Hey Ben! glad you stumbled across my blog….that’s awesome your thinking about teaching in Thailand.. I definitely encourage that choice…however, I have mixed feelings on ATI that I’m more than happy to tell you about.
I’m not sure if ATI still has the “special Thai project” and if that’s the option you’re looking at, but I chose the special Thai project because I liked the idea of only commiting for 5 months and doing my actual ESL training in Thailand then having a secured job afterwards. I couldn’t fathom the idea back in the states of coming to Thailand without a secured job…but I quickly realized how EASY it is to get a teaching job here (if you have a bachelor’s). What ATI doesn’t really explain either is that they don’t actually place you…they work with several agencies who go through your resume and information, then pick you out of the ATI group and place you into a job. So when you’re done with your ATI training, you’ll be with an agency who essentially is supposed to help you with paperwork, your job, apartment stuff, etc. ATI actually never really follows up with you. The agency, in return, gets a chunk of your paycheck. I don’t think it’s much…but you could get a higher paying job if you just came to Thailand and found one on your own. My agency has been alright, but some can be nightmares and you are kind of left feeling trapped with your placement, because ATI will fine you 500 dollars and not give you your certificate if you don’t finish. I knew this before coming in, telling myself 4-5 months isn’t that long, even if I’m in a bad situation…but it has really felt like eternity and I’m so excited to finish my term, get my certificate, and find another job. A lot of people in my course got great placements though and are staying the full year…so it depends on luck really. Also, I don’t know if you have any expectations of what kind of teaching job you want in Thailand….but I think I really had my heart set on a humble experience teaching little kids at government schools in the middle of nowhere..and when I found out I was going to be in the city, teaching 12th graders at a prestigious private school…I couldn’t help but be dissappointed. So, my biggest piece of advice would be don’t set any expectations for your time in Thailand..and if you have certain things you want in a job…don’t go through ATI. In fact..someone just sent me a link to a teaching English in Thailand site…http://ajarn.com/ and it has great information on jobs. You could probably even find a job on there before you leave for Thailand.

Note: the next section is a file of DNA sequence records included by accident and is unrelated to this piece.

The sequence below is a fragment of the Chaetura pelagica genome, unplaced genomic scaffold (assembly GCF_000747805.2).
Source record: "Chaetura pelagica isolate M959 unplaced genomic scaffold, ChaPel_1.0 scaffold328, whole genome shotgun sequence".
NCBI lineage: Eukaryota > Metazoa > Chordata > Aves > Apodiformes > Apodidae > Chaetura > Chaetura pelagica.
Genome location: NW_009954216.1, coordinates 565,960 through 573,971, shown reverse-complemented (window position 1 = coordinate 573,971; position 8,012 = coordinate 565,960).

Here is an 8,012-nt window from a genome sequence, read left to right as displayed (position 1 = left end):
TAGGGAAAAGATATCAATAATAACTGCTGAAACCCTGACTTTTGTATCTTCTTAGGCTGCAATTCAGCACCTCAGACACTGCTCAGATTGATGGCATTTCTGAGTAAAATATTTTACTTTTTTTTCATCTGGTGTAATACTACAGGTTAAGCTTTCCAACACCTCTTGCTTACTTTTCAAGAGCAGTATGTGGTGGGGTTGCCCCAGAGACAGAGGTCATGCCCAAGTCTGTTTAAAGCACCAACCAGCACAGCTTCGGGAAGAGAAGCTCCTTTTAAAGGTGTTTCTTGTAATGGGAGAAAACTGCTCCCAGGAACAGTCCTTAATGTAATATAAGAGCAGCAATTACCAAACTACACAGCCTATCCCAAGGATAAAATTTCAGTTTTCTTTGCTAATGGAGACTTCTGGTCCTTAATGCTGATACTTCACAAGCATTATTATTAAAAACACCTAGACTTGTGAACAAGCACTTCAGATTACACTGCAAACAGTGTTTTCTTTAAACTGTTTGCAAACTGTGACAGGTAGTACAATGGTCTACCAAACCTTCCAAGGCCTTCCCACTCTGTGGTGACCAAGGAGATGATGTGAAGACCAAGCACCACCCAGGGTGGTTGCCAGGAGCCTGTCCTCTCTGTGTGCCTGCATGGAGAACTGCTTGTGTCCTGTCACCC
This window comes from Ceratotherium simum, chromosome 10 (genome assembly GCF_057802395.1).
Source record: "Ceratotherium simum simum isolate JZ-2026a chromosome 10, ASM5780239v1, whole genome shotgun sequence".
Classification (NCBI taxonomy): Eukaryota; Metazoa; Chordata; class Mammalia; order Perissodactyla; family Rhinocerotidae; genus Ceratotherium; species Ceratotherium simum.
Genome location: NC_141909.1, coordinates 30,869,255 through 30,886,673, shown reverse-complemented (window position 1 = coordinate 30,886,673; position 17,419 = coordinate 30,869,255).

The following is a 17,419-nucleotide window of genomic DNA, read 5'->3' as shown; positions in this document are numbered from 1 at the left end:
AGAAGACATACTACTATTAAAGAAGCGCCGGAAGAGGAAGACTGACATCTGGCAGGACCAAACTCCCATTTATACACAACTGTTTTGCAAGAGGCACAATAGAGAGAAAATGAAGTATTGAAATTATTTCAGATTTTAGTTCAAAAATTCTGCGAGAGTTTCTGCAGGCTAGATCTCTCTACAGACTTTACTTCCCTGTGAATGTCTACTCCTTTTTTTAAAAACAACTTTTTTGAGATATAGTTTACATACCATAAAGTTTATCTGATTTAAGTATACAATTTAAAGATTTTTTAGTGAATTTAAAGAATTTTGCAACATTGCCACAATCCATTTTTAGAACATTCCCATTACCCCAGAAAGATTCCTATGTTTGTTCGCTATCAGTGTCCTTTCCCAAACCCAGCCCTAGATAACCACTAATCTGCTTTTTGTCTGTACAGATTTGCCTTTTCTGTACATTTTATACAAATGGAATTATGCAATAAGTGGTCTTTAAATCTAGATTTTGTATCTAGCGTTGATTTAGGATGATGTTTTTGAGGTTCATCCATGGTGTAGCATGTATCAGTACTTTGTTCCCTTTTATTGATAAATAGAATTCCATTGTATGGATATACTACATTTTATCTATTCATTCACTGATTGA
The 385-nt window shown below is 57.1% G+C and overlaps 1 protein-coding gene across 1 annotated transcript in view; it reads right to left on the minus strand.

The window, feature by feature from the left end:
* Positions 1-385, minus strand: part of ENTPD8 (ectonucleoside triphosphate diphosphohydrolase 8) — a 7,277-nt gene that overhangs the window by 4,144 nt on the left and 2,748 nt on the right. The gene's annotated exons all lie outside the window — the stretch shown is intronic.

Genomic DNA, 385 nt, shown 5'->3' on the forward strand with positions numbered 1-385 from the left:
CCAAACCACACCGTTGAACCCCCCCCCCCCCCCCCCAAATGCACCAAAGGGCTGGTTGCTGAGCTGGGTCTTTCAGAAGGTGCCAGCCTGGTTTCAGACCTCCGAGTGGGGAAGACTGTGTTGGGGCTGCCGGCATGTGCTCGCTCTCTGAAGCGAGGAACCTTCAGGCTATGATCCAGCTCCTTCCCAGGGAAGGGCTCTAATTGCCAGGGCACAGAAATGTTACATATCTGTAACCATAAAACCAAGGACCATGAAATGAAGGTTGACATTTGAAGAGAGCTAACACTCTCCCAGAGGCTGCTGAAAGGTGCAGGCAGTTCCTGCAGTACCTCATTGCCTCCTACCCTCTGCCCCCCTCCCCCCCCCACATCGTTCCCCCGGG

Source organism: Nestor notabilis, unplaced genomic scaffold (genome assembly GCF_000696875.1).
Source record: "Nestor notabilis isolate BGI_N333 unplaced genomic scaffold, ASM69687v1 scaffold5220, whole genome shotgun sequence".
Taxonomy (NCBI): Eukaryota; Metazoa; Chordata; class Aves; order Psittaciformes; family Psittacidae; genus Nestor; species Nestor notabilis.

On a more positive note, the three week course itself was worth the $950. It’s pretty intense….we were in class from 9-4 monday through friday and it’s very interactive…so it requires a lot of energy and participation. The instructors were great though…they had been in the field and were able to offer helpful insight. Although, they will teach you certain lesson plan models that none of us from the course have ever really used in our own classes…but they definitely get you prepared to be in front of a class of 40+ kids. Your accomodation is taken care of…and it’s a great way to instantly make friends in Thailand. You’ll be with your course classmates a lot and you’ll stay in touch through out your time in Thailand.
I guess if I could go back and do things differently….I would have still done the ATI course…but not the special Thai project where I can’t get my certificate until I’m finished. I think it’d be best to pay the extra 500 dollars and get your certificate as soon as you finish…and that thing will be your ticket to any job anywhere in the country. If you’re worried in the least about not finding a job, DON’T be…there are loads of government schools, language schools, private schools practically begging people to come teach. Schools were sending people through my apartment complex asking anyone with white skin if they wanted to teach. I have to run to class…but I wanted to give you some of my insight! If you have any more questions about anything regarding Thailand..feel free to e-mail me back. Let me know what you end up doing.